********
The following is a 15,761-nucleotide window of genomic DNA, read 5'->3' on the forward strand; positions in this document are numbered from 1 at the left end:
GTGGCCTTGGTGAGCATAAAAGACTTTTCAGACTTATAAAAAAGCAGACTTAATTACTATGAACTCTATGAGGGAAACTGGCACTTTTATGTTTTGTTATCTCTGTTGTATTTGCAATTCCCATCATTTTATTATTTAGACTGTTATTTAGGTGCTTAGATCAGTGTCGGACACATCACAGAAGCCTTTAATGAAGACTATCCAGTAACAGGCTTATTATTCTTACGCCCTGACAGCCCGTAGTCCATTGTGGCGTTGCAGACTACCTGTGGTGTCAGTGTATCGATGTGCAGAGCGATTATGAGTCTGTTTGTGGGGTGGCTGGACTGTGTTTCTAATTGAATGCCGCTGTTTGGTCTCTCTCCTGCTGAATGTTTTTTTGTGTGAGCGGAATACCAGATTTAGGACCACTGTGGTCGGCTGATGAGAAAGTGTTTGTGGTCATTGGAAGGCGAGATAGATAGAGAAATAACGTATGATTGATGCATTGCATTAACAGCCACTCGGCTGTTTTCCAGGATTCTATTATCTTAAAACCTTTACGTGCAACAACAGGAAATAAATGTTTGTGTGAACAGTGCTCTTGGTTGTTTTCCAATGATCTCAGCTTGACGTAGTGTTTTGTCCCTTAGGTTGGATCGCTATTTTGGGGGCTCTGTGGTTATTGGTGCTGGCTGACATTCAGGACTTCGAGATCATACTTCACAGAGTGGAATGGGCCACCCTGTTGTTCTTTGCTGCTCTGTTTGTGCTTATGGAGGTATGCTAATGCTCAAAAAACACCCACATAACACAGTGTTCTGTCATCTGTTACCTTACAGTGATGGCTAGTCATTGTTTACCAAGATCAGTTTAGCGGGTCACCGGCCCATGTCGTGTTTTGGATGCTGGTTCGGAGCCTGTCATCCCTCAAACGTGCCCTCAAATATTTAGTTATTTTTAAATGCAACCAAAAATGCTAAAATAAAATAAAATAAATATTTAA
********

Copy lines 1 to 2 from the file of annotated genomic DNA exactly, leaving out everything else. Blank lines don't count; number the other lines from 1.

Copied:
The following is a 15,761-nucleotide window of genomic DNA, read 5'->3' on the forward strand; positions in this document are numbered from 1 at the left end:
GTGGCCTTGGTGAGCATAAAAGACTTTTCAGACTTATAAAAAAGCAGACTTAATTACTATGAACTCTATGAGGGAAACTGGCACTTTTATGTTTTGTTATCTCTGTTGTATTTGCAATTCCCATCATTTTATTATTTAGACTGTTATTTAGGTGCTTAGATCAGTGTCGGACACATCACAGAAGCCTTTAATGAAGACTATCCAGTAACAGGCTTATTATTCTTACGCCCTGACAGCCCGTAGTCCATTGTGGCGTTGCAGACTACCTGTGGTGTCAGTGTATCGATGTGCAGAGCGATTATGAGTCTGTTTGTGGGGTGGCTGGACTGTGTTTCTAATTGAATGCCGCTGTTTGGTCTCTCTCCTGCTGAATGTTTTTTTGTGTGAGCGGAATACCAGATTTAGGACCACTGTGGTCGGCTGATGAGAAAGTGTTTGTGGTCATTGGAAGGCGAGATAGATAGAGAAATAACGTATGATTGATGCATTGCATTAACAGCCACTCGGCTGTTTTCCAGGATTCTATTATCTTAAAACCTTTACGTGCAACAACAGGAAATAAATGTTTGTGTGAACAGTGCTCTTGGTTGTTTTCCAATGATCTCAGCTTGACGTAGTGTTTTGTCCCTTAGGTTGGATCGCTATTTTGGGGGCTCTGTGGTTATTGGTGCTGGCTGACATTCAGGACTTCGAGATCATACTTCACAGAGTGGAATGGGCCACCCTGTTGTTCTTTGCTGCTCTGTTTGTGCTTATGGAGGTATGCTAATGCTCAAAAAACACCCACATAACACAGTGTTCTGTCATCTGTTACCTTACAGTGATGGCTAGTCATTGTTTACCAAGATCAGTTTAGCGGGTCACCGGCCCATGTCGTGTTTTGGATGCTGGTTCGGAGCCTGTCATCCCTCAAACGTGCCCTCAAATATTTAGTTATTTTTAAATGCAACCAAAAATGCTAAAATAAAATAAAATAAATATTTAA